CFDs 101 - What is margin and leverage?
You may have heard about contracts for difference, or CFDs. That they carry additional risk but can work well for the agile, short-term trader. You know the type-fast movers, even faster thinkers. But you might not know what's involved or how they work at their core.
Let’s dive in – in the video you will gain insights on the building blocks for using CFDs to trade the world’s financial markets – respecting but harnessing the power of leverage.
As we learned in the video, CFDs are contracts that pay the difference in the price between the opening and closing of a trade. What makes CFDs unique is that the trader doesn’t own the underlying asset, instead, they use borrowed money to place the trade on that asset, believing its price will follow a certain course.
This is called leverage - it is the most prominent feature of CFDs and if you have the risk tolerance, leverage is one of the overriding attributes for trading these products.
Now, leverage carries increased risk if the trader does not account for position size but generally speaking, regardless of whether the trader is looking at equities, indices, commodities, forex, or even crypto in some parts of the world, leverage is the very thing that sees them gravitate to CFDs over other tradable instruments.
Technically speaking, leverage is a function of the margin you put down to facilitate the trade. Where margin is the amount of money that you need in your account to open or maintain a position and represents a buffer against potential loss on a trade. Trading on margin means that you can have the full market exposure by depositing only a fraction of the trade’s total value.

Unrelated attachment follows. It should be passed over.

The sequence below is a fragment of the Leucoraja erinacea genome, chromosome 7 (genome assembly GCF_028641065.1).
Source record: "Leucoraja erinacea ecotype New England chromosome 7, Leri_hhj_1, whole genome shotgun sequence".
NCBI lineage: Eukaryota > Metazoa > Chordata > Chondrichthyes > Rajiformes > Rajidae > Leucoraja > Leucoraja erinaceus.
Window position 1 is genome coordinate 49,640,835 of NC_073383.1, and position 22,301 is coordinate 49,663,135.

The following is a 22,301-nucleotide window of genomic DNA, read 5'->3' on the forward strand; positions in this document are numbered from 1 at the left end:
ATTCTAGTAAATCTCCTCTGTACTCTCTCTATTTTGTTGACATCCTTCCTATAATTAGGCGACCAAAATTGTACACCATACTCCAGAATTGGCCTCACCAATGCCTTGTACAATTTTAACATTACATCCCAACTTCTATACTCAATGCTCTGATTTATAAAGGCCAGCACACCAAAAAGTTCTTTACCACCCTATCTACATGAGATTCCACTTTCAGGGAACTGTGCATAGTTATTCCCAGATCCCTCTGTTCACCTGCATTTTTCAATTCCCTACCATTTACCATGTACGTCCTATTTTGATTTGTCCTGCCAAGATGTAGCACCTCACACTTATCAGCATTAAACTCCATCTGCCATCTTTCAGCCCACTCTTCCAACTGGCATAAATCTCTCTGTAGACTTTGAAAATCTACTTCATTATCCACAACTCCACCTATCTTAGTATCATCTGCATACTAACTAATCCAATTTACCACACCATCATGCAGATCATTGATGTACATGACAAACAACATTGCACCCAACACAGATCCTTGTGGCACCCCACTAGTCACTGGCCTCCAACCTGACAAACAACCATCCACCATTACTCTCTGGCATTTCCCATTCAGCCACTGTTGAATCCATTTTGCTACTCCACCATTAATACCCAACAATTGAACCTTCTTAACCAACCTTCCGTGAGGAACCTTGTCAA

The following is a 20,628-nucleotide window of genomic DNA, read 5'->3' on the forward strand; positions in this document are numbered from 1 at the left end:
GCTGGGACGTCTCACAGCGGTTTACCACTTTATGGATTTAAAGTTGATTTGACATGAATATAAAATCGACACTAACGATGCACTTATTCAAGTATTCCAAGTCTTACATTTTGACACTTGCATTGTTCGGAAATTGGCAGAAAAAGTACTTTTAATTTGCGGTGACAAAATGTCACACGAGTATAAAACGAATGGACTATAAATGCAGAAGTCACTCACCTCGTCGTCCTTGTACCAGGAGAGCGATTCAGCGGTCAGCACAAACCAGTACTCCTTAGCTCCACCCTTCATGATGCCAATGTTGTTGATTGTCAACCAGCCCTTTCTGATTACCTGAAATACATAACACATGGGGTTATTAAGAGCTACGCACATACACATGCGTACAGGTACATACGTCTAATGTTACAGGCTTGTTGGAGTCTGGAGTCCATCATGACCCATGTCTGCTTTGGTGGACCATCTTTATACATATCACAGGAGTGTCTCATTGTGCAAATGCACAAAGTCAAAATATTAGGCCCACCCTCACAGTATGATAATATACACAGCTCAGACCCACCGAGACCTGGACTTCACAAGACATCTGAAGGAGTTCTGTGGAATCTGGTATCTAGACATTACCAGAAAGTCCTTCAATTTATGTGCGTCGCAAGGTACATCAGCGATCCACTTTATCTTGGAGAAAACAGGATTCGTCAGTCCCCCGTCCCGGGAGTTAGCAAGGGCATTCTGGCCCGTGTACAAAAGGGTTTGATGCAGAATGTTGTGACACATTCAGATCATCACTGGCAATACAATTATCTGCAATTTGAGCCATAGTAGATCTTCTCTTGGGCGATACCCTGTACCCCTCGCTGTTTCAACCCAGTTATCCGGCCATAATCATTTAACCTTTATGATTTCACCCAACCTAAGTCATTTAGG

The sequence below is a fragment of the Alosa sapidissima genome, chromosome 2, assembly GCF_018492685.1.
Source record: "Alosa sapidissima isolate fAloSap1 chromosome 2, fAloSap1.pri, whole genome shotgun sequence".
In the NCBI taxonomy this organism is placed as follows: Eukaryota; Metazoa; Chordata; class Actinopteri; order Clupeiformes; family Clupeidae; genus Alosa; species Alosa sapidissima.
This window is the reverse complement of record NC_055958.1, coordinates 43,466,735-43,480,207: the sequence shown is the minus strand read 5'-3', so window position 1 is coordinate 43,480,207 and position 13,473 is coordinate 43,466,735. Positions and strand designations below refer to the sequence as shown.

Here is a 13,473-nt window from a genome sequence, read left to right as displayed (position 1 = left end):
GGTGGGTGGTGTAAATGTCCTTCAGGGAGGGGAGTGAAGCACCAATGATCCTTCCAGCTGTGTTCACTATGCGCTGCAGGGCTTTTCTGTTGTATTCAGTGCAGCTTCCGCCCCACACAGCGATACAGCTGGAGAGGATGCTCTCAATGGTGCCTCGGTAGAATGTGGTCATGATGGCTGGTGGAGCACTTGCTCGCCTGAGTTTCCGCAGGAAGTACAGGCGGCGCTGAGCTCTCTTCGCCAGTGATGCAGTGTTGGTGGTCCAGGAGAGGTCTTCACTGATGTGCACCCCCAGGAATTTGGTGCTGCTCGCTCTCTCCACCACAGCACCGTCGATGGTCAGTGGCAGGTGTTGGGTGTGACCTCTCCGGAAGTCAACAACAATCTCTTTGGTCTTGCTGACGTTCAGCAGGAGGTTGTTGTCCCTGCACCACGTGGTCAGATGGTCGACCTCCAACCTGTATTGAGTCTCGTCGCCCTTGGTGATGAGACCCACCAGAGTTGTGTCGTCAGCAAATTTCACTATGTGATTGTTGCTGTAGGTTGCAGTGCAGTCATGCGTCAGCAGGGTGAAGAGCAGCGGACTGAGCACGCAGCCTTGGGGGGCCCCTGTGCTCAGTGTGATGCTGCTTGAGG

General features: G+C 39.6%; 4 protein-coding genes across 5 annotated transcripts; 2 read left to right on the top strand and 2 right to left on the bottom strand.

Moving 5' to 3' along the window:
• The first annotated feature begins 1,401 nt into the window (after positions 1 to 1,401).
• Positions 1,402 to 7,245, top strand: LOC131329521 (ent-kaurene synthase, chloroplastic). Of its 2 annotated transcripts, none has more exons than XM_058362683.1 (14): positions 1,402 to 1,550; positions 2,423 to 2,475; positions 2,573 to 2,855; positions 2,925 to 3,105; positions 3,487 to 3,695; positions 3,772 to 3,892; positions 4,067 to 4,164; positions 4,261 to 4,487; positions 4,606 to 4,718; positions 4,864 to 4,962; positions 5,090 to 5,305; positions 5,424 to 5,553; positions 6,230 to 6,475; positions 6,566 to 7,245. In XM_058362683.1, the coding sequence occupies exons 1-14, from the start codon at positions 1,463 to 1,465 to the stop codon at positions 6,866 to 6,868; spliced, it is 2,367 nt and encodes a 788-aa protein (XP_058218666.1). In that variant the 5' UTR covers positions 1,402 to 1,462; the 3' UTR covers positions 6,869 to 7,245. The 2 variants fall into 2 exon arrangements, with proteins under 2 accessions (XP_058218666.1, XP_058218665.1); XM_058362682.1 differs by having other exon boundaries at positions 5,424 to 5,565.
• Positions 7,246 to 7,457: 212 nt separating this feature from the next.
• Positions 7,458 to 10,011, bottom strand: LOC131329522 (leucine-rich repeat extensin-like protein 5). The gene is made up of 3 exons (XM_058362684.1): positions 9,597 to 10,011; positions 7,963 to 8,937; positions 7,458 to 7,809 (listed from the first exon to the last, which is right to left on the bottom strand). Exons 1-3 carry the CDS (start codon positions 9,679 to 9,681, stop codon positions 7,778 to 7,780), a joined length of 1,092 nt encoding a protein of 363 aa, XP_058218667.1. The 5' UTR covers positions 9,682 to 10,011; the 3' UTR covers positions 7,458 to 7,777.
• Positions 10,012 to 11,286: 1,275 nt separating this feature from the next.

As we heard in the video - Deena wants to open a Buy trade with 30:1 leverage. The USD notional, or face value of this trade is $100,000. So, in this instance, the margin required is $3333.
Without leverage, Deena would have needed $100,000 to be able to open such a position.
Understanding how leverage can influence your strategy is fundamental to trading.
We can adjust the degree of leverage depending on our risk profile and volatility in the market as well as whether we use a pro or retail account. But as a general view, leverage may fit the needs of some traders. Especially for those whose strategy may require multiple positions at once or who have smaller account balances, but still want the freedom to trade the world's financial markets.
Benefits and risks of trading leverage
- Allows traders to open multiple positions – highly beneficial if running systematic strategies that may result in taking a number of trades.
- For smaller account sizes, leverage allows traders the ability to take positions they may not have been to in the futures market or direct shares.
- Having flexible leverage rates allows trades the ability to be dynamic to fluctuations in volatility and manage risk more efficiently
- Using leverage expose a trader magnified losses if the position moves against him/her
- Trading with leverage is not suitable for traders without previous exposure/experience to CFD instruments.
Learn more about trading CFDS
Here at Pepperstone, our customers love the product range along with the low cost to trade and the fact so many markets are open around the clock. Interested? Watch the more videos to learn or speak to our team about whether CFDs are right for you.